Photo album by Valerie Thomas
Quote of the day
Is South Africa a country?
The University of Michigan
Zanele Muholi Speaks at the Africa Workshop at the University of Michigan, Ann Arbor.
It is my pleasure to introduce to you to Zanele Muholi one of the most celebrated South African Visual Activist of her generation.
A South African artist, Muholi’s visually stunning photographs and films document the beauty and love of black, lesbian South African women. They are part of Muholi’s larger project to create a historical archive that ensures the visibility of the black lesbian community in South Africa, of which she is a part. As she writes, “It is important to mark, map and preserve our mo(ve)ments through visual histories for reference and posterity so that future generations will note that we were here.” In preserving and presenting the histories of black lesbian women, she creates a space for the articulation of their subjectivity, knowledge and experiences.
Muholi addresses political, heteronormative, economic and racial inequalities and injustices by insisting on the beauty and humanity of all members of her community. This allows her to counter rhetoric that demonizes lesbians as well as narratives that represent them simply as victims. Having herself been asked to serve as a research subject for “experts” who wished only to document violence, Muholi decided that rather than allow others to speak for her, and thereby serve as the object of problematic and often fetishizing depictions, she would create her own photographs, films and essays. By producing images that show lesbian women as beautiful and loving, and by stressing their important roles as members of communities, families and the nation, Muholi offers direct intervention into economic, political and social-cultural forces that work to silence their beautiful presence and the many ways that they contribute to society.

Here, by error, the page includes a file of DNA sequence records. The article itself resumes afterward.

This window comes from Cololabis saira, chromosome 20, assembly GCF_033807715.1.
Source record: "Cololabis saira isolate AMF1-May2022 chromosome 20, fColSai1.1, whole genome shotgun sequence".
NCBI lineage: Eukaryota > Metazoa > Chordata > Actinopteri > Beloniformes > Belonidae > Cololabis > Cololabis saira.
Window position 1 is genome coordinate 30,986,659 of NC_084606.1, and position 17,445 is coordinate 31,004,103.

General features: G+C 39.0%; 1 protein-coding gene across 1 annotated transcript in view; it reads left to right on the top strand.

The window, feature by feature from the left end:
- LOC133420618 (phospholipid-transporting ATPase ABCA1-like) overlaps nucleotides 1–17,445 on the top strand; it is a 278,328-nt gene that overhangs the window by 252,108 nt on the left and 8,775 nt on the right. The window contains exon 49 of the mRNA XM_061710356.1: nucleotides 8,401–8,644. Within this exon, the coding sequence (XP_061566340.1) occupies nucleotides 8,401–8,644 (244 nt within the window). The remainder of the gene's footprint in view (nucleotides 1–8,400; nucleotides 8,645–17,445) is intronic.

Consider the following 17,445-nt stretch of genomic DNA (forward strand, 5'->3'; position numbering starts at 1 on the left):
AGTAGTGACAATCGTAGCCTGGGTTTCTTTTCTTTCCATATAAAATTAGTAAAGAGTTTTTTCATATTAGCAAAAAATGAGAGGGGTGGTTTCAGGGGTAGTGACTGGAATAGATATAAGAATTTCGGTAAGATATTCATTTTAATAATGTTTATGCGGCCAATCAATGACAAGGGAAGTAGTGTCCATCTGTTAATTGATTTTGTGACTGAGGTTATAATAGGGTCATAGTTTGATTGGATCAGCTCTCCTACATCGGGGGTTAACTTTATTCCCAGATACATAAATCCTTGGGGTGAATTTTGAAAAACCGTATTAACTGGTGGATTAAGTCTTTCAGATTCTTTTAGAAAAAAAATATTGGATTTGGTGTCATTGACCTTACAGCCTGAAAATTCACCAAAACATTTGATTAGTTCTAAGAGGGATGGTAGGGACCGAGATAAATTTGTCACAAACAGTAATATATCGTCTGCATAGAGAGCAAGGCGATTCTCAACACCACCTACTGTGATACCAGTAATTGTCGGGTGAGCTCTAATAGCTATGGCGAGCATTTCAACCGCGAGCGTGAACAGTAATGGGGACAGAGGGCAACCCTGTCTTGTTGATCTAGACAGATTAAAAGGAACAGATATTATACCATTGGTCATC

Muholi’s photographs are portraits of women who love other women. Sometimes they are couples, smiling and embracing in intimate moments. Sometimes they are single individuals, posing for a portrait. In this way, Muholi’s visual activism is similar to my current book project, Vibrancy of Silence, which explores the lives of Sub-Saharan African lesbian women through attention to silence, desire and love, terms which I have chosen in order to shift conversations about lesbian women in Africa away from violence to their humanity. In this way, both of our projects are part of a larger movement to counter discourses that commodify and pathologize black women’s sexualties.
Muholi’s work is of international importance. It has been exhibited extensively throughout Europe and the United States, as well as in South Africa.
Please join me in welcoming Zanele Muholi to the Africa Workshop.
Michigan University is almost done where I shared my work on how I explored visual activism.
Thanks to Prof. Frieda Ekotto for the invitation, generosity and hospitality, let alone her permanent commitment to open up spaces to African experts to share their experiences. She is defending queer voices and unapologetically combating any forms of invisibility in academic spaces and beyond.
We need more professors like her who truly believe in human rights.
To my dearest academic friend and African ‘Foucault’ – Charles Gueboguo, I love you and respect your expertise. Listening to your teachings in Invisibility class forced me to rethink of ‘Invisibles’ in South Africa…
My gratitude to Valerie Thomas for documentation bang.